So you start reading the topic of room acoustics to properly treat your room with an objective of having an even and flat response. You then encounter two technical terms: “Absorption” and “Diffusion”. So you search for more information but it seems not clear. Finally you asked this question: “Which is more important; Absorption or Diffusion in my home studio acoustic treatment?” If you already know absorption and diffusion very well, go to the “Final Recommendations and Best practices” section below.
The answer to this question requires some deep thought and it depends on the room size, your intended application and existing room acoustics. Let’s discuss what is diffusion and absorption so that you will know when to use them.
What is Diffusion?
Let’s start by understanding these two terms separately. Let us start with diffusion. The easiest way to understand a sound diffusion process is to “randomly” scatter sound waves throughout the rooms. In an untreated room, you have a reflective wall that is perfectly perpendicular to your floors. According to the laws of Physics, the law of incident is equal to the law of reflection. When an incident sound wave at 0 degrees (horizontal to the floor) will strike at the wall surface; it will bounce in the same direction (still at 0 degrees but in opposite direction). This can cause standing waves particularly if you have parallel walls and floors in your room. The opposing effect will result to cancellation of sound waves at some point in the room making the response uneven. On the other hand if the incident wave is 45 degrees, the angle of reflection is also 45 degrees. See figure below:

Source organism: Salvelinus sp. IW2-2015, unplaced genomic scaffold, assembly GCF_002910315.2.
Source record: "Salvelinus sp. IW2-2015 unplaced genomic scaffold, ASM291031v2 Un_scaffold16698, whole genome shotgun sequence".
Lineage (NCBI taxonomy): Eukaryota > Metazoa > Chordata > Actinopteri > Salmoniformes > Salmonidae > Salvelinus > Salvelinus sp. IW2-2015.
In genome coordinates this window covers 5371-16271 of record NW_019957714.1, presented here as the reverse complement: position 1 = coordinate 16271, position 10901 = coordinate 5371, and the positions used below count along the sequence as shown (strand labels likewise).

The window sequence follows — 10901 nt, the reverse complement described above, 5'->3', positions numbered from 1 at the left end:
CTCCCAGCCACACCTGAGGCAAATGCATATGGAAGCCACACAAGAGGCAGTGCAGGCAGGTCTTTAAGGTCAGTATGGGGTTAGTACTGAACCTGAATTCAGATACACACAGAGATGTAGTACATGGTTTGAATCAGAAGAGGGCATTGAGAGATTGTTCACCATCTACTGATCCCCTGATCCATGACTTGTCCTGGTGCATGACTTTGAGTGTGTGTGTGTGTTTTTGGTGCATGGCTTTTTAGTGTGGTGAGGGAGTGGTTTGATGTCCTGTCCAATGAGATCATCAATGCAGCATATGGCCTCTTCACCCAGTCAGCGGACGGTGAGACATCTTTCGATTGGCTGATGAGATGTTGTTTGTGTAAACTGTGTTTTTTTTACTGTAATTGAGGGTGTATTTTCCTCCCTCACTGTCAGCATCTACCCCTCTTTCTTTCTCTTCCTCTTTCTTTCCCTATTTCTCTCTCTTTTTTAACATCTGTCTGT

As you might suspect, having a highly reflective flat surface can introduce unnatural echoes and cancellation of sound in other areas of the room. By using a diffuser (the material that enhance diffusion); you can randomly reflect the sound waves throughout the room thus making the reverberations and room acoustic response natural. This is because the angle of incidence is not equal to the angle of reflection. Below is an example of the acoustic diffuser:
Image credits: Sound Seal
As you have observed, the wall is the not anymore perfectly flat and there are curvatures that you see. These are called barrel type diffuser. There are so many types of diffuser and discussing each one of them is beyond the scope of this post but the concept is still the same. In the above screenshot, since the wall is not flat but curved, incident sound waves will be reflected in different directions not equal to the angle of incidence.
When you analyzed very carefully, diffusion does NOT remove sound from the room but it will simply reflect them randomly in different directions creating a more naturally reverberating environment.